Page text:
This was, the former spy remarks, “an extraordinary situation.” He regularly consults with US government agencies on Russian matters, and near the start of July on his own initiative—without the permission of the US company that hired him—he sent a report he had written for that firm to a contact at the FBI, according to the former intelligence officer and his American associates, who asked not to be identified. (He declines to identify the FBI contact.) The former spy says he concluded that the information he had collected on Trump was “sufficiently serious” to share with the FBI.
Mother Jones has reviewed that report and other memos this former spy wrote. The first memo, based on the former intelligence officer’s conversations with Russian sources, noted, “Russian regime has been cultivating, supporting and assisting TRUMP for at least 5 years. Aim, endorsed by PUTIN, has been to encourage splits and divisions in western alliance.” It maintained that Trump “and his inner circle have accepted a regular flow of intelligence from the Kremlin, including on his Democratic and other political rivals.” It claimed that Russian intelligence had “compromised” Trump during his visits to Moscow and could “blackmail him.” It also reported that Russian intelligence had compiled a dossier on Hillary Clinton based on “bugged conversations she had on various visits to Russia and intercepted phone calls.”
The former intelligence officer says the response from the FBI was “shock and horror.” The FBI, after receiving the first memo, did not immediately request additional material, according to the former intelligence officer and his American associates. Yet in August, they say, the FBI asked him for all information in his possession and for him to explain how the material had been gathered and to identify his sources. The former spy forwarded to the bureau several memos—some of which referred to members of Trump’s inner circle. After that point, he continued to share information with the FBI. “It’s quite clear there was or is a pretty substantial inquiry going on,” he says.
“This is something of huge significance, way above party politics,” the former intelligence officer comments. “I think [Trump’s] own party should be aware of this stuff as well.”
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The FBI is certainly investigating the hacks attributed to Russia that have hit American political targets, including the Democratic National Committee and John Podesta, the chairman of Clinton’s presidential campaign. But there have been few public signs of whether that probe extends to examining possible contacts between the Russian government and Trump. (In recent weeks, reporters in Washington have pursued anonymous online reports that a computer server related to the Trump Organization engaged in a high level of activity with servers connected to Alfa Bank, the largest private bank in Russia. On Monday, a Slate investigation detailed the pattern of unusual server activity but concluded, “We don’t yet know what this [Trump] server was for, but it deserves further explanation.”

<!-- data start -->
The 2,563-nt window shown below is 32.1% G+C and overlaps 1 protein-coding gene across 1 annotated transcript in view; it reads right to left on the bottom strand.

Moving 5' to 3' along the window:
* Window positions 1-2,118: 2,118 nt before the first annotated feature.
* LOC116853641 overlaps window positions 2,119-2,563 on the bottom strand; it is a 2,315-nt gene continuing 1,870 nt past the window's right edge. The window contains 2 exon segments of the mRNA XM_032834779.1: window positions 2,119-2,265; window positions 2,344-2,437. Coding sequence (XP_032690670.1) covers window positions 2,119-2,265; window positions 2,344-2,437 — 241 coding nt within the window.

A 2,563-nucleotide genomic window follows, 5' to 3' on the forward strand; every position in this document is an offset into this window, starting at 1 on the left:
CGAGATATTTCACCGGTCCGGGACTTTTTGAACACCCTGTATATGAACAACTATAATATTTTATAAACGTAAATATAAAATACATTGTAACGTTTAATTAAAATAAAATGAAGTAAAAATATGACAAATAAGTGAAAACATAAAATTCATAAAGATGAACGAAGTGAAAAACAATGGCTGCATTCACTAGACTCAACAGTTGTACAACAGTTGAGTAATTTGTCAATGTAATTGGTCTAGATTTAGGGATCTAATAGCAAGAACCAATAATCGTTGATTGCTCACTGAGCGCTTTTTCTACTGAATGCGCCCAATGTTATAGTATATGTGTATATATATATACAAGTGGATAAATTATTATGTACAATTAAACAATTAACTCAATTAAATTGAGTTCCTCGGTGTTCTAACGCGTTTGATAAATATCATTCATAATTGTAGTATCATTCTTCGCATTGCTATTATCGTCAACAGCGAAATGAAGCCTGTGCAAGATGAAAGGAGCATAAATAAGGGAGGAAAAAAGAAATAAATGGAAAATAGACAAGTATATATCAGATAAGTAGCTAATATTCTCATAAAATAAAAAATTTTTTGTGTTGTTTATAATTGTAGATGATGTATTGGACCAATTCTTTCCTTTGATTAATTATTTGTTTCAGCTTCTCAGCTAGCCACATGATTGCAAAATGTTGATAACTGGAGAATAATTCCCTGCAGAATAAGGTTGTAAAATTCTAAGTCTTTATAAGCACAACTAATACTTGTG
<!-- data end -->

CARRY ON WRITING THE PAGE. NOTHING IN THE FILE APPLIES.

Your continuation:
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According to several national security experts, there is widespread concern in the US intelligence community that Russian intelligence, via hacks, is aiming to undermine the presidential election—to embarrass the United States and delegitimize its democratic elections. And the hacks appear to have been designed to benefit Trump. In August, Democratic members of the House committee on oversight wrote Comey to ask the FBI to investigate “whether connections between Trump campaign officials and Russian interests may have contributed to these [cyber] attacks in order to interfere with the US. presidential election.” In September, Sen. Dianne Feinstein and Rep. Adam Schiff, the senior Democrats on, respectively, the Senate and House intelligence committees, issued a joint statement accusing Russia of underhanded meddling: “Based on briefings we have received, we have concluded that the Russian intelligence agencies are making a serious and concerted effort to influence the U.S. election. At the least, this effort is intended to sow doubt about the security of our election and may well be intended to influence the outcomes of the election.” The Obama White House has declared Russia the culprit in the hacking capers, expressed outrage, and promised a “proportional” response.